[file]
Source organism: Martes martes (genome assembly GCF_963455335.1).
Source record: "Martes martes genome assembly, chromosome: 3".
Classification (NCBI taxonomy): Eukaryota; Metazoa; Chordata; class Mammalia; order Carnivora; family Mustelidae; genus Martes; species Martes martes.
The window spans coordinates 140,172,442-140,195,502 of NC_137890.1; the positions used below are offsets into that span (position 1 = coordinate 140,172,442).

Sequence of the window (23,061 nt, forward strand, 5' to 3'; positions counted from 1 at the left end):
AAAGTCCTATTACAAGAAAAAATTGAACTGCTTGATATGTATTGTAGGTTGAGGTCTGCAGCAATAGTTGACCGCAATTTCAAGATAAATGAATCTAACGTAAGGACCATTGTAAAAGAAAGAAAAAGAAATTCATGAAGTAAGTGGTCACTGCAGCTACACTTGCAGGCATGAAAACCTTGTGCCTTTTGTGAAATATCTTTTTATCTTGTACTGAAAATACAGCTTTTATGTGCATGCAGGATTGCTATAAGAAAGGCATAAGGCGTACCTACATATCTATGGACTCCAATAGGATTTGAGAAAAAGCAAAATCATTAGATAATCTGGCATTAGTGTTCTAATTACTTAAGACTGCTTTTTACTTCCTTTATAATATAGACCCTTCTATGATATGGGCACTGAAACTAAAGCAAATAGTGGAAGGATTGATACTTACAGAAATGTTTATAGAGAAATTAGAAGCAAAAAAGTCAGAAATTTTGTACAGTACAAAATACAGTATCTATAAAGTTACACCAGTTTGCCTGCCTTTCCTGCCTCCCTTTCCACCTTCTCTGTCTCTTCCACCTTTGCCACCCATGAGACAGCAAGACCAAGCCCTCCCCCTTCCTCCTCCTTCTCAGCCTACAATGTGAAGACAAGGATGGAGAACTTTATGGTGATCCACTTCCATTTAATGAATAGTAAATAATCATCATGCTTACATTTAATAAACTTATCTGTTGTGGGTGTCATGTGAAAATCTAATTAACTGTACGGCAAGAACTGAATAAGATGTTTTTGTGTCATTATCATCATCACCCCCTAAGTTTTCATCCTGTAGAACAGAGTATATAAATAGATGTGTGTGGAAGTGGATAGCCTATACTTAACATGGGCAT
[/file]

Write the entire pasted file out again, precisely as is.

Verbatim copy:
Source organism: Martes martes (genome assembly GCF_963455335.1).
Source record: "Martes martes genome assembly, chromosome: 3".
Classification (NCBI taxonomy): Eukaryota; Metazoa; Chordata; class Mammalia; order Carnivora; family Mustelidae; genus Martes; species Martes martes.
The window spans coordinates 140,172,442-140,195,502 of NC_137890.1; the positions used below are offsets into that span (position 1 = coordinate 140,172,442).

Sequence of the window (23,061 nt, forward strand, 5' to 3'; positions counted from 1 at the left end):
AAAGTCCTATTACAAGAAAAAATTGAACTGCTTGATATGTATTGTAGGTTGAGGTCTGCAGCAATAGTTGACCGCAATTTCAAGATAAATGAATCTAACGTAAGGACCATTGTAAAAGAAAGAAAAAGAAATTCATGAAGTAAGTGGTCACTGCAGCTACACTTGCAGGCATGAAAACCTTGTGCCTTTTGTGAAATATCTTTTTATCTTGTACTGAAAATACAGCTTTTATGTGCATGCAGGATTGCTATAAGAAAGGCATAAGGCGTACCTACATATCTATGGACTCCAATAGGATTTGAGAAAAAGCAAAATCATTAGATAATCTGGCATTAGTGTTCTAATTACTTAAGACTGCTTTTTACTTCCTTTATAATATAGACCCTTCTATGATATGGGCACTGAAACTAAAGCAAATAGTGGAAGGATTGATACTTACAGAAATGTTTATAGAGAAATTAGAAGCAAAAAAGTCAGAAATTTTGTACAGTACAAAATACAGTATCTATAAAGTTACACCAGTTTGCCTGCCTTTCCTGCCTCCCTTTCCACCTTCTCTGTCTCTTCCACCTTTGCCACCCATGAGACAGCAAGACCAAGCCCTCCCCCTTCCTCCTCCTTCTCAGCCTACAATGTGAAGACAAGGATGGAGAACTTTATGGTGATCCACTTCCATTTAATGAATAGTAAATAATCATCATGCTTACATTTAATAAACTTATCTGTTGTGGGTGTCATGTGAAAATCTAATTAACTGTACGGCAAGAACTGAATAAGATGTTTTTGTGTCATTATCATCATCACCCCCTAAGTTTTCATCCTGTAGAACAGAGTATATAAATAGATGTGTGTGGAAGTGGATAGCCTATACTTAACATGGGCAT